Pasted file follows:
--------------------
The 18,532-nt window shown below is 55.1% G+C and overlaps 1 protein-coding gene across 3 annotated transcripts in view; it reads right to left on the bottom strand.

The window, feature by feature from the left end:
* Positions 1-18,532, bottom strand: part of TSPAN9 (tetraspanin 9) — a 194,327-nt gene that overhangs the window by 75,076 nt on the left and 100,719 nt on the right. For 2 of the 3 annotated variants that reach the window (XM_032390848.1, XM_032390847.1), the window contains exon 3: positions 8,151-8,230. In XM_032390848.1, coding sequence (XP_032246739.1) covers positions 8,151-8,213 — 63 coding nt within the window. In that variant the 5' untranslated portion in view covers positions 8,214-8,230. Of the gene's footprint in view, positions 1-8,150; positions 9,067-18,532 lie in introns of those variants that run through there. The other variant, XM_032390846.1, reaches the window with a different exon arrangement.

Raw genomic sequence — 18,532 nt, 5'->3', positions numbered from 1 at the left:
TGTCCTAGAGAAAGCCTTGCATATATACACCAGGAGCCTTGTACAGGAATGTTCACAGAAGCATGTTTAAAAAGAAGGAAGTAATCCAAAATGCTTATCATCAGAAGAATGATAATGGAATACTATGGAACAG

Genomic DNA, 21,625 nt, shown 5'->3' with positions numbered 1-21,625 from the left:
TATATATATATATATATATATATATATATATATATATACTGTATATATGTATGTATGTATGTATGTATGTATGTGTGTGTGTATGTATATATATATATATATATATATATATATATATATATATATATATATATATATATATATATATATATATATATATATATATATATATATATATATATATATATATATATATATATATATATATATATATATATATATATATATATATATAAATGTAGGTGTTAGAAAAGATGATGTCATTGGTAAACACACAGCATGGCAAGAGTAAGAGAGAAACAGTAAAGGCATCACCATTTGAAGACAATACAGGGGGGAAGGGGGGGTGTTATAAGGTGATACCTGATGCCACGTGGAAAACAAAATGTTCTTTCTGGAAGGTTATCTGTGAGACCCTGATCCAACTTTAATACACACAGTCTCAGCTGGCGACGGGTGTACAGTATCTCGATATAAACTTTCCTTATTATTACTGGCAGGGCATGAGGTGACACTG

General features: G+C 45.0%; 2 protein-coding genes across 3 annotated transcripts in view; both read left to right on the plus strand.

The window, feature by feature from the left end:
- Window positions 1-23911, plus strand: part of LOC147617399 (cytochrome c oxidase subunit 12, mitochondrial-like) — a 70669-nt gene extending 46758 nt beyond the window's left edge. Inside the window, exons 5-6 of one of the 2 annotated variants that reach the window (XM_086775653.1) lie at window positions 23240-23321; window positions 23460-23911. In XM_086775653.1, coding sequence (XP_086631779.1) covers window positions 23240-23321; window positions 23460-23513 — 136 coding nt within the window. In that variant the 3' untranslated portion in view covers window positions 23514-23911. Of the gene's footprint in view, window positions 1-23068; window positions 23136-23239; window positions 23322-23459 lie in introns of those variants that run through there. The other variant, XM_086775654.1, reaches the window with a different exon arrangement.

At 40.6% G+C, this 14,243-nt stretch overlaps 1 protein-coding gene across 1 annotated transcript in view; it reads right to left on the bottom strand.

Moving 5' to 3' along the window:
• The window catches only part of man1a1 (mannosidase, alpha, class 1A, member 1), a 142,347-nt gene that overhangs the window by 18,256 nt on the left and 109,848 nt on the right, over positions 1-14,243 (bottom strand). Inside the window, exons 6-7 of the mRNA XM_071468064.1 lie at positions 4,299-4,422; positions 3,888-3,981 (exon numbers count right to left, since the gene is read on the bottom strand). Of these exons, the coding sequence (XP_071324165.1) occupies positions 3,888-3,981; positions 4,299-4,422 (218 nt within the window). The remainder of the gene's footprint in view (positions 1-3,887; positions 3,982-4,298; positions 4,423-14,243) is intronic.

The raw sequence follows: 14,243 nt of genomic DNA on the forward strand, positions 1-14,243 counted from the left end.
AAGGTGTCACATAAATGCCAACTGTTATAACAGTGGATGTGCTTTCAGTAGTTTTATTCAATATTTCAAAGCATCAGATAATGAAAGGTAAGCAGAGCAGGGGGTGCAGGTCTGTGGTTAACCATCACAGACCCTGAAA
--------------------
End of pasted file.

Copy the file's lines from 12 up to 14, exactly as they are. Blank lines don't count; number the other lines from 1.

Moving 5' to 3' along the window:
• The window catches only part of man1a1 (mannosidase, alpha, class 1A, member 1), a 142,347-nt gene that overhangs the window by 18,256 nt on the left and 109,848 nt on the right, over positions 1-14,243 (bottom strand). Inside the window, exons 6-7 of the mRNA XM_071468064.1 lie at positions 4,299-4,422; positions 3,888-3,981 (exon numbers count right to left, since the gene is read on the bottom strand). Of these exons, the coding sequence (XP_071324165.1) occupies positions 3,888-3,981; positions 4,299-4,422 (218 nt within the window). The remainder of the gene's footprint in view (positions 1-3,887; positions 3,982-4,298; positions 4,423-14,243) is intronic.

The raw sequence follows: 14,243 nt of genomic DNA on the forward strand, positions 1-14,243 counted from the left end.